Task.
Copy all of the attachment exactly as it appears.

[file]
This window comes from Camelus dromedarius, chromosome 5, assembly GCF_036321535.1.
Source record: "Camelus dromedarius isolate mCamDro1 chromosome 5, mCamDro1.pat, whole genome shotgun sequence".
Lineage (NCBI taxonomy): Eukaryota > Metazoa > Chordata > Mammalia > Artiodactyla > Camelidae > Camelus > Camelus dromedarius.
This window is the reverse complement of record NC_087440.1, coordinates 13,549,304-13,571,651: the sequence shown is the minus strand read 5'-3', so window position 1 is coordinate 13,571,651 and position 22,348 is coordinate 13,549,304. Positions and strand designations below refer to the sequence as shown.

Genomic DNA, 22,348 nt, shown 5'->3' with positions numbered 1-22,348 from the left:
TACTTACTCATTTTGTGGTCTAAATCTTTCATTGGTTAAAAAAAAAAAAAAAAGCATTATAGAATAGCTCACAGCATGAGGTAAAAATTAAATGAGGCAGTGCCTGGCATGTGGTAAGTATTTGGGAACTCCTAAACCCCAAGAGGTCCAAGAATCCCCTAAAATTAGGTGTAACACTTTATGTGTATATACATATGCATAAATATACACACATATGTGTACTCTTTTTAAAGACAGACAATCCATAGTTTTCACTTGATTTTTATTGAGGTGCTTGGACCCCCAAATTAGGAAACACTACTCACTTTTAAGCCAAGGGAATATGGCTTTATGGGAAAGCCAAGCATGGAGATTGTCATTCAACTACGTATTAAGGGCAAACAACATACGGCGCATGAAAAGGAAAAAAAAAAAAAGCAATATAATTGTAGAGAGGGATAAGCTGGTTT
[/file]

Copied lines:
This window comes from Camelus dromedarius, chromosome 5, assembly GCF_036321535.1.
Source record: "Camelus dromedarius isolate mCamDro1 chromosome 5, mCamDro1.pat, whole genome shotgun sequence".
Lineage (NCBI taxonomy): Eukaryota > Metazoa > Chordata > Mammalia > Artiodactyla > Camelidae > Camelus > Camelus dromedarius.
This window is the reverse complement of record NC_087440.1, coordinates 13,549,304-13,571,651: the sequence shown is the minus strand read 5'-3', so window position 1 is coordinate 13,571,651 and position 22,348 is coordinate 13,549,304. Positions and strand designations below refer to the sequence as shown.

Genomic DNA, 22,348 nt, shown 5'->3' with positions numbered 1-22,348 from the left:
TACTTACTCATTTTGTGGTCTAAATCTTTCATTGGTTAAAAAAAAAAAAAAAAGCATTATAGAATAGCTCACAGCATGAGGTAAAAATTAAATGAGGCAGTGCCTGGCATGTGGTAAGTATTTGGGAACTCCTAAACCCCAAGAGGTCCAAGAATCCCCTAAAATTAGGTGTAACACTTTATGTGTATATACATATGCATAAATATACACACATATGTGTACTCTTTTTAAAGACAGACAATCCATAGTTTTCACTTGATTTTTATTGAGGTGCTTGGACCCCCAAATTAGGAAACACTACTCACTTTTAAGCCAAGGGAATATGGCTTTATGGGAAAGCCAAGCATGGAGATTGTCATTCAACTACGTATTAAGGGCAAACAACATACGGCGCATGAAAAGGAAAAAAAAAAAAAGCAATATAATTGTAGAGAGGGATAAGCTGGTTT